Monday, May 28, 2012

Was the Maersk Texas Incident a Pirate Attack?

Maersk Texas

gcaptain has reported an attack by pirates on the Maersk Texas. According to the report the attacking  pirates were either driven off by the embarked security team or by the Iranian Navy.

There a a few oddities about this incident - this is one:
vessel’s master reported to authorities that assailants’ observed physical features resembled those of Somali pirates.

A couple trips back we were transiting the  GOA/HOA area and I asked the second mate what he thought was meant by the term "suspicious vessel".  His reply was,  according to our embarked security  team, a suspicious craft is a white skiff with skinny black men in it - it was meant as a joke, at the expense of the security team.

Some security teams are not as experienced at sea as you'd think and some team members do not have a sophisticated world view. For example I've noticed that some  have a very simple method of determining if a skiff is a threat of not. Skiffs in sight of land are fisherman, skiffs out of sight of land are pirates.

Waters that are high risk for piracy also often  have a large number fisherman using the same type skiffs  as pirates. Most of the skiffs have skinny black men in them. It's not the way to determine if a skiff is a threat or not.

Neither is distance offshore a good guide. Somalia fisherman take skiffs well offshore to fish. For some reason this idea is sometimes difficult to communicate. A previous post -Identifying Pirate Skiffs in the Gulf of Aden is here.

One trick to making an incident-free passage  is to avoid getting close to any vessel during the  transit. When carrying an embarked security team the minimum   passing distance from  skiffs should be about twice the effective range of a AR-15. If your team has weapons with greater range the passing distance should be increased accordingly.  The master has final say with regards to use of deadly force but a boat out of range can neither harm or be harmed.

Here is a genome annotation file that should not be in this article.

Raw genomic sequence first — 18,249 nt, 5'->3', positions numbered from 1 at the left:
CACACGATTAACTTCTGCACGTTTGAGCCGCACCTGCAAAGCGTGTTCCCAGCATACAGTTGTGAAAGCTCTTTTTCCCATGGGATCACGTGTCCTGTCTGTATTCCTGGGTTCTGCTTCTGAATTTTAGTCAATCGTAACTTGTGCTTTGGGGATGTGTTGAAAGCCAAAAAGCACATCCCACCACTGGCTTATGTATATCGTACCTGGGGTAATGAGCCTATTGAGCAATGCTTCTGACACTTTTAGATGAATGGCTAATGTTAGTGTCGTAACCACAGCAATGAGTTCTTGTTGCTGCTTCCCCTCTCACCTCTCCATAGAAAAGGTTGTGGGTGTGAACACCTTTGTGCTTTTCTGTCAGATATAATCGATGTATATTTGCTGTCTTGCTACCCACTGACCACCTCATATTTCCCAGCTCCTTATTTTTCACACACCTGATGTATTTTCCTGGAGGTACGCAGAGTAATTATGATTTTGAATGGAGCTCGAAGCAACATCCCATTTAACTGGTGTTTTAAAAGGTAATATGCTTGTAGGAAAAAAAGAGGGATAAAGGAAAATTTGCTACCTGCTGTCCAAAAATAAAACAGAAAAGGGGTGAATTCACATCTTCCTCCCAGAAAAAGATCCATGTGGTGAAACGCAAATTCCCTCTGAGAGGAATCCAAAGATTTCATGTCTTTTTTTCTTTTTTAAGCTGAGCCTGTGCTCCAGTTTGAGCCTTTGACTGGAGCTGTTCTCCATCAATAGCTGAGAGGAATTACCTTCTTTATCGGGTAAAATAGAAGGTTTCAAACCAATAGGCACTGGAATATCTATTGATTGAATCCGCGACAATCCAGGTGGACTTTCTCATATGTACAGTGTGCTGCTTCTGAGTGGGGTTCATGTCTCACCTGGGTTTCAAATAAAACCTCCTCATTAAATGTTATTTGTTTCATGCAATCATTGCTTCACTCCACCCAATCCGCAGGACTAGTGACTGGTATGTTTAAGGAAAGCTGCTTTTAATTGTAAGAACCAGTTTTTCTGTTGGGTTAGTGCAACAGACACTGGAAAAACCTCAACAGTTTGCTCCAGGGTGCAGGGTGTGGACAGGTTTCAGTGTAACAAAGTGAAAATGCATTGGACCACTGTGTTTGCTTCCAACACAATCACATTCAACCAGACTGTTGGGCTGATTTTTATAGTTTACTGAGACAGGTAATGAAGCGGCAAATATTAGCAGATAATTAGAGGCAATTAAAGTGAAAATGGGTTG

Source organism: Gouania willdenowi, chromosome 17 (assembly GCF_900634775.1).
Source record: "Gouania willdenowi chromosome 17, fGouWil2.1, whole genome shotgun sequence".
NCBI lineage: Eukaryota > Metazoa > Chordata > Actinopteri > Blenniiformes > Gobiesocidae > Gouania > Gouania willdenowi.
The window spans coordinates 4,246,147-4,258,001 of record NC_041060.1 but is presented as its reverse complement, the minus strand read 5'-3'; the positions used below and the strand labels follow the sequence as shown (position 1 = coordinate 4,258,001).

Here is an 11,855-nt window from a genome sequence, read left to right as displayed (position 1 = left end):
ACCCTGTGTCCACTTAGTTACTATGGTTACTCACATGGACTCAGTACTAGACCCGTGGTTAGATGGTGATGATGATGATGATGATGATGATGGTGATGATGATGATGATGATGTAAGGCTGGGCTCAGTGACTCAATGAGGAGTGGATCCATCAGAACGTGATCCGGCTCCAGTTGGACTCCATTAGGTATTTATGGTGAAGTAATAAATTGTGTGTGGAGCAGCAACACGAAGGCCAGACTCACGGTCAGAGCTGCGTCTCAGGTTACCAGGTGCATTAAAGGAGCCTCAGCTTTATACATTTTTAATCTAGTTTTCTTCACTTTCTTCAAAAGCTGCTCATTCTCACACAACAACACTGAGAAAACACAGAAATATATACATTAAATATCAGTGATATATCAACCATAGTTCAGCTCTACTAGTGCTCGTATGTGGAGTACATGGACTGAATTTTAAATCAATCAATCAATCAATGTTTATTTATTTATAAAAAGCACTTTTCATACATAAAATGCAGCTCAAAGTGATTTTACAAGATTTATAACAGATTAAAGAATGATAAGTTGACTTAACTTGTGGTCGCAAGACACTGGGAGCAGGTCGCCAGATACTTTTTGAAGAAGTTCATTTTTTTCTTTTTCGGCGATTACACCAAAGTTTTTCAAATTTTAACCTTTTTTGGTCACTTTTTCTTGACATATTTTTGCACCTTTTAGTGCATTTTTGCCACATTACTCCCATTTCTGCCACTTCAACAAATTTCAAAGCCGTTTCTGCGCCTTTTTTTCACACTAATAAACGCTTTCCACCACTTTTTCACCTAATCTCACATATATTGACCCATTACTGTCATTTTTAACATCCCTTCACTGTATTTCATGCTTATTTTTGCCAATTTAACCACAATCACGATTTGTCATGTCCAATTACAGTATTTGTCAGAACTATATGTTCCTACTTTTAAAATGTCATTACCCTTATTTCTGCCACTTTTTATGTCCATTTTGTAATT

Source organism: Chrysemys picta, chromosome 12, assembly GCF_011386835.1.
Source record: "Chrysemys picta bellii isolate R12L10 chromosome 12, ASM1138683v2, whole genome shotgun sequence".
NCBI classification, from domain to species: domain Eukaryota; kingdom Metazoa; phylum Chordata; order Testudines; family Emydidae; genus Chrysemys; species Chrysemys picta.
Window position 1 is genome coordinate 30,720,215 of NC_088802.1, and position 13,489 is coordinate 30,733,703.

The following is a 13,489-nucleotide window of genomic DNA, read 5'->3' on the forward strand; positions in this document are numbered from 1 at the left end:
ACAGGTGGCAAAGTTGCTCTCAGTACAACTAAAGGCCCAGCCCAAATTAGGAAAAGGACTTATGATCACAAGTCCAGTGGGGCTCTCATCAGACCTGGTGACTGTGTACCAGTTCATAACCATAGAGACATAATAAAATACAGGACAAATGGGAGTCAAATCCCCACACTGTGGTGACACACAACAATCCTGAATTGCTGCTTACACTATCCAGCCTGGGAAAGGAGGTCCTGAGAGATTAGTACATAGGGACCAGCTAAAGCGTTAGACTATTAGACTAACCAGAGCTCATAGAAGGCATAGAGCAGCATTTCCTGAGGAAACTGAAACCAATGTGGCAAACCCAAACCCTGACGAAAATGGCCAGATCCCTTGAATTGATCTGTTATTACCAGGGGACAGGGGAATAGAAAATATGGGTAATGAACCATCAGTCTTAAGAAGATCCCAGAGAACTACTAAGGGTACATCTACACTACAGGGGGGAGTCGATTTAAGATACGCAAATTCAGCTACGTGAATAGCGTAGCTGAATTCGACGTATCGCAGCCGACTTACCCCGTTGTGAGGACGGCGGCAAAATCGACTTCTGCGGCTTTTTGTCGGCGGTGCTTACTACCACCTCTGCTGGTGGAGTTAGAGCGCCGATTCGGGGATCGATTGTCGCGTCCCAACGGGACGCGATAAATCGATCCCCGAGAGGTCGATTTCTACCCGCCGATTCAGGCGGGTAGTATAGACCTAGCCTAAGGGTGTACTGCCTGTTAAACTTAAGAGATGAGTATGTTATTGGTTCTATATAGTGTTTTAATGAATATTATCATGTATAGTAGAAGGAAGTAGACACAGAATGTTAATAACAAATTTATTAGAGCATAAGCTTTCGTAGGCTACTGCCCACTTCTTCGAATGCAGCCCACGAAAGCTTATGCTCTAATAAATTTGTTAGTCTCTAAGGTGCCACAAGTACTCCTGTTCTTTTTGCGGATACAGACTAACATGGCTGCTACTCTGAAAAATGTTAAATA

Another oddity is the location.

The position of the attack was given as "position 25:29 N – 057:16 E, approximately 28 nm west-southwest of Bandar-e-Jask" (my convenient chart of the Straits of Hormuz includes this position -  here)

As far as I know no other attacks have been reported that close to the Straits of Hormuz although there have been reports of suspicious craft. This area has a lot of small craft activity, including small fishing vessels, smugglers are also frequently seen in the area as well using high speed skiffs.

That's not to say it wasn't a pirate attack  However  according to Bloomberg the EU anti-piracy force the EU NAVFOR is not buying it:

The European Union’s counter-piracy force said it had reviewed the incident and determined there was “no case of piracy and it’s a false alarm,”
Obviously I don't know what occurred during the Maersk Texas incident but based on what I've seen so far my money is on EU NAVFOR - looks to me that there is a high probability this  is a  false alarm.



Reid Sprague said...

Thanks for the link to your earlier post regarding pirate skiff ID - excellent, and illustrates the difficulty, especially when contemplating use of deadly force.

I also wonder about the efficacy of "warning shots" - it's pretty noisy in an outboard skiff. Read a good article about use of LRAD (Long Range Acoustic Device) here: (free signup required) along with other actions that should be taken prior to, and after use of, deadly weapons. Good discussion of EOF.

Appreciate your first-hand viewpoint and well-written posts! I was over there in the late 1970s, well before piracy became a problem - we didn't even think about it near Africa, although we did rig fire hoses once going through the Strait of Malacca. I was on a slow, old, low freeboard jumboized T-2 - we'd have been easy prey! But nothing happened.


K.C. said...


Thanks for your comments. I agree about the warning shots. Some teams are using flares which I think would be effective. Don't know about the LRAD. I've been told that one problems is it is unwieldy, hard to shift from wing to wing for example.

Liz said...

I know this happened months ago but accord to those on the ship, they said it was a pirate attack. My boyfriend the third engineer on board at the time said that around lunch time he saw several small skiffs coming towards the ship through a window. At which time he heading back to his room to get his emergency provisions. On his way to his room they sounded the alarm that the security team needed to go to the bridge and all non essential personnel were to go to the safe or what they called the citadel. They treated it like a pirate attack and if you ask anyone on board it was a pirate at that was avoided. Unfortunately with him being in the citadel, he doesn't know what the security had done.